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Co-working 3.0: Hybrid office model becomes the new normal

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The future workplace will not be binary. It will be a mixture of several workplace formats, with coworking riding growth in the new normal. In the pre-pandemic era, if a certain A company was looking for coworking space, the options were cookie-cutter workstations, with 50-60 sq. ft.  of average space per desk. Now, imagine the same company A is exploring a hybrid space across locations. It can utilise the services of a coworking operator to find the perfect space in preferred locations and customise the workplace as per its needs. It is no longer about where employees are working, but about how they are working.

Coworking space grew strongly during 2017-2019 with its stock growing by 2.3 times in 2019 as compared to 2017. The share of coworking space in total leasing volume also rose from 6% in 2017 to 20% in 2019. However, during 2020, this pace of growth experienced a setback. Across the top operators’ portfolios, the median occupancy level was around 65% during 2020. Occupiers closed unprofitable centers and postponed and even cancelled some new leases. Now, we are entering coworking 3.0. Mandates with occupiers will be the way to go, and speculative buildings are a thing of the past.

Operators will also look at newer business models ranging from management agreements, hybrid models (fixed plus revenue share) to franchise models.

Choice-based models to emerge

Many Fortune 500 companies are betting on expanding through coworking spaces. During H1 2021, IT-BPM drove the bulk of transactions with a 57% share in total leasing in coworking centers.

Why should larger enterprises look at coworking?

  1. Greater flexibility in leasing
  2. Outsourcing of space delivery and management to a third-party
  3. Capital-light deal structures

As a hybrid model of working takes shape, occupiers are looking at decentralised teams, work from (near) home, and the hub and spoke model. Coworking spaces will fill this gap and offer convenience to employees, while offering a collaborative workspace. It will provide a tech-enabled, customised experiential workplaces to enhance productivity and wellness.

Over the next few years, most landlords will have a coworking share in their portfolio. However, they will look to partner with operators with experience in  operations and management.  

Occupier experience is key

Occupier experience has become of utmost importance in this competitive environment. User experience will determine brand loyalty in this highly competitive segment. The inclusion of digital infrastructure and smart facilities will increase operational efficiency and overall asset value. Moreover, providing facilities related to health and wellness will retain occupier interest.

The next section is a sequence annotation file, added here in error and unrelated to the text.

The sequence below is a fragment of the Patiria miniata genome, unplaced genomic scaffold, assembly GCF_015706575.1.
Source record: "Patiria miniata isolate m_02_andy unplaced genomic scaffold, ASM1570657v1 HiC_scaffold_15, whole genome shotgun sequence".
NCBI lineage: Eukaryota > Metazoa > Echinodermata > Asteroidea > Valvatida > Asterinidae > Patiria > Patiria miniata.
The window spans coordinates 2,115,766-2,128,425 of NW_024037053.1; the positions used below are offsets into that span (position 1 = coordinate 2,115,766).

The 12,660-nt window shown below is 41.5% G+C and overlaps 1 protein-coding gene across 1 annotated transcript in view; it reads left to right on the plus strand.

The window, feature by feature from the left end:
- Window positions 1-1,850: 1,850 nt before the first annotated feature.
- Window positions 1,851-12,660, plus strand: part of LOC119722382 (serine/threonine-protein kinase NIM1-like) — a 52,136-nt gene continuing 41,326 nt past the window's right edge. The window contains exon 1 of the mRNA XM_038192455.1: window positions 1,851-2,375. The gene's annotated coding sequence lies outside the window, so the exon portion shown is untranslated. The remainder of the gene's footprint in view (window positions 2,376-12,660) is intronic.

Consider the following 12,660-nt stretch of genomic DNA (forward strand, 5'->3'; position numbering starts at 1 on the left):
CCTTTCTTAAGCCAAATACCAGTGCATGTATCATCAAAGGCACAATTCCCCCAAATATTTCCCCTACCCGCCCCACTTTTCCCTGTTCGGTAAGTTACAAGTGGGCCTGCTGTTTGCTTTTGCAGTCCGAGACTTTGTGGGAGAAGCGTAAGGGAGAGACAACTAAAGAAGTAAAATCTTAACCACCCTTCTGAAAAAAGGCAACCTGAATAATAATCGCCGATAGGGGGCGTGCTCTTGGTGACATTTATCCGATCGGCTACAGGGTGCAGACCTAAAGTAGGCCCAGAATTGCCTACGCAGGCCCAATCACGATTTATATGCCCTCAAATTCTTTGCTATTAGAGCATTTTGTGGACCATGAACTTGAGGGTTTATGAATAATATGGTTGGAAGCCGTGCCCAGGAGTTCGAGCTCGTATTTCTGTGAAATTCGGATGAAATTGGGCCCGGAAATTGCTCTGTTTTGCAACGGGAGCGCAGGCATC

Operators are also coming up with innovative solutions such as single-day work passes, global location access and virtual offices. Some of the coworking space operators are also partnering with educational institutionsand service companies to organiz skill development and knowledge sharing programs for their occupiers.

Coworking mushrooming in Tier 2 – 3 cities

Initially, the growth of coworking spaces was limited to the top 6 cities. However, post-pandemic, operators are expanding into tier-II cities. Now we are seeing large enterprises setting up satellite and sales offices in smaller cities. Moreover, hyperlocal delivery players are taking up small office spaces in multiple locations as they are expanding in smaller cities. We expect this trend to continue and demand from e-commerce and fintech to rise in the next two years. Many of these existing centres are currently operating at more than 70% occupancy levels.

Overall, the utilization of coworking is imminent for growth and brand differentiation. The latter half of 2021 is already seeing a change in the way coworking companies operate. As our workplaces undergo a change, coworking too will evolve and offer more value to users.


About the author

Ramesh Nair, Colliers India

– By Ramesh Nair, CEO, India and Managing Director, Market Development, Asia|Colliers 

With a diverse experience of over 23 years, Ramesh’s career has been focused on overseeing/driving transformational change and delivering real estate solutions to domestic and multinational owners, investors and occupiers across India and South Asia. As the Chief Executive Officer (CEO), India & Managing Director, Market Development, Asia, Ramesh is responsible for the overall direction, strategy, and growth of the India’s business. His key responsibilities include driving long-term sustainable and profitable growth for the company along with developing company’s short-term and long-term strategy. He also drives business development and key relationship management across APAC to expand our client base and identify new business and opportunities to accelerate success.

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